The potential dangers surrounding a widely used blood thinning drug have again come under scrutiny in patients, doctors and families with loved ones who are on the medication.
Patients, mostly those who are elderly, often are prescribed the drug Coumadin, or its generic version, Warfarin, as a blood thinner that is used to help reduce the incidence of clots or to regulate abnormal heart rhythm. Coumadin must be carefully calibrated to avoid the chance of uncontrolled bleeding if too much is given or if a patient received too little, they can develop blood clots which in some instances, can be fatal.
In an analytic study conducted by ProPublica, it was suggested that there are thousands of injuries of deaths or serious injuries every year that occur when a nursing home or similar care facility fails to maintain the delicate balance when administering Coumadin. From 2011 to 2014, there were at least 165 nursing home residents were hospitalized or died after errors involving Coumadin that were examined by the government. That leaves many others that are either uninvestigated or unreported.
According to Rod Baird, president of Geriatric Practice Management, a firm that creates electronic health records for physicians working in long-term care facilities, “It’s an insidious problem.” Further, because of the very good chance that those administering the drug can so easily get it wrong, “Coumadin is the most dangerous drug in America,” Baird said.
While Coumadin has many clear benefits, mis-administration of the drug has caused much suffering and even deaths in elderly patients. Paired with other drugs such as antibiotics, the effects of Coumadin can be increased and end in fatality.
That is what happened to 89-year-old grandmother of eight, Dolores Huss. Huss died as a result of internal bleeding after a staff member at a San Diego facility gave her an antibiotic along with the Coumadin but failed to alert her physician that she required additional blood tests to measure how long it was taking her blood to clot.
The American Journal of Medicine in a peer reviewed study conducted in 2007 estimated that nursing home residents suffer 34,000 serious or life threatening incidents that are related to Coumadin every year. A study conducted in the state of North Carolina estimates in its data that more errors in the administration of Coumadin occur than related to any other drug.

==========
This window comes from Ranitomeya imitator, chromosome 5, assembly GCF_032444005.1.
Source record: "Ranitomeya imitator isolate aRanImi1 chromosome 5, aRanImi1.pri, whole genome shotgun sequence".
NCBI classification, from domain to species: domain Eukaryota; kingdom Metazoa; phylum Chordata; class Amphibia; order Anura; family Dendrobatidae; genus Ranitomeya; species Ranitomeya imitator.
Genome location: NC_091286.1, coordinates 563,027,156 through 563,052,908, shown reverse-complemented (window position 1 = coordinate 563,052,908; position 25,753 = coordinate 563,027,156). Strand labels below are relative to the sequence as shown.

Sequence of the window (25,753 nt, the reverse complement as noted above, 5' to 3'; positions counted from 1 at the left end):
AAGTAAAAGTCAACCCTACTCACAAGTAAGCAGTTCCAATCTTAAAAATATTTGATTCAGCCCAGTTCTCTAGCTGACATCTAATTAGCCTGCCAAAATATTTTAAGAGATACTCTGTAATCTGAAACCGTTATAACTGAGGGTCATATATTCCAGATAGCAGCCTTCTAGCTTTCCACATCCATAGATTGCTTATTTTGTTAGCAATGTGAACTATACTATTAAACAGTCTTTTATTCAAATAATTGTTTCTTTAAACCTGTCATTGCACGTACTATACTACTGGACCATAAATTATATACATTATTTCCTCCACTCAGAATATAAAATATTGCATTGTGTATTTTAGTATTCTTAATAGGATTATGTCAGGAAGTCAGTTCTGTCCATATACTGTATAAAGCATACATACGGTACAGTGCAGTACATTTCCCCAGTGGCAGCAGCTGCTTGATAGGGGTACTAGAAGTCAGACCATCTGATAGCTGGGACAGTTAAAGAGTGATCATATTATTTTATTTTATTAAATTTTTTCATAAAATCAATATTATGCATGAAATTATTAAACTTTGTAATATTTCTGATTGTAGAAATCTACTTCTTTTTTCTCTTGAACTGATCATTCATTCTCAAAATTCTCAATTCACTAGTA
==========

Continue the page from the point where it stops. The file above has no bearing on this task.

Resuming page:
The government is now being called upon to more thoroughly investigate reports of incidents involving the problems surrounding the use of Coumadin as well as the deaths and serious injuries surrounding the drug. Because Coumadin can cause adverse effects in its interaction with other medications such as antibiotics and even with certain foods, the use of Coumadin requires regular blood tests in order to insure that it is working as it is supposed to work and not causing adverse side effects.
Taking care of elderly and aging family members can be a challenge. Whether a loved one is being cared for at home or in a nursing facility, it is understandable to want them to have the best care possible. Often medications such as Coumadin can complicate their care and harm can be caused without realizing it.
With more than 30 years of experience in the medical malpractice field, the attorneys at Bottar Leone have been fighting for the rights of patients and their loved ones in the State of New York.
If you suspect that you or a loved one has been the victim of medical malpractice, contact us today. You may be entitled to compensation for your medical bills, rehabilitative care, loss of income, permanent disability or the tragedy of wrongful death.
Contact us by telephone at (315) 313-6809, (888) 979-1689, or you can reach us by email at email@example.com.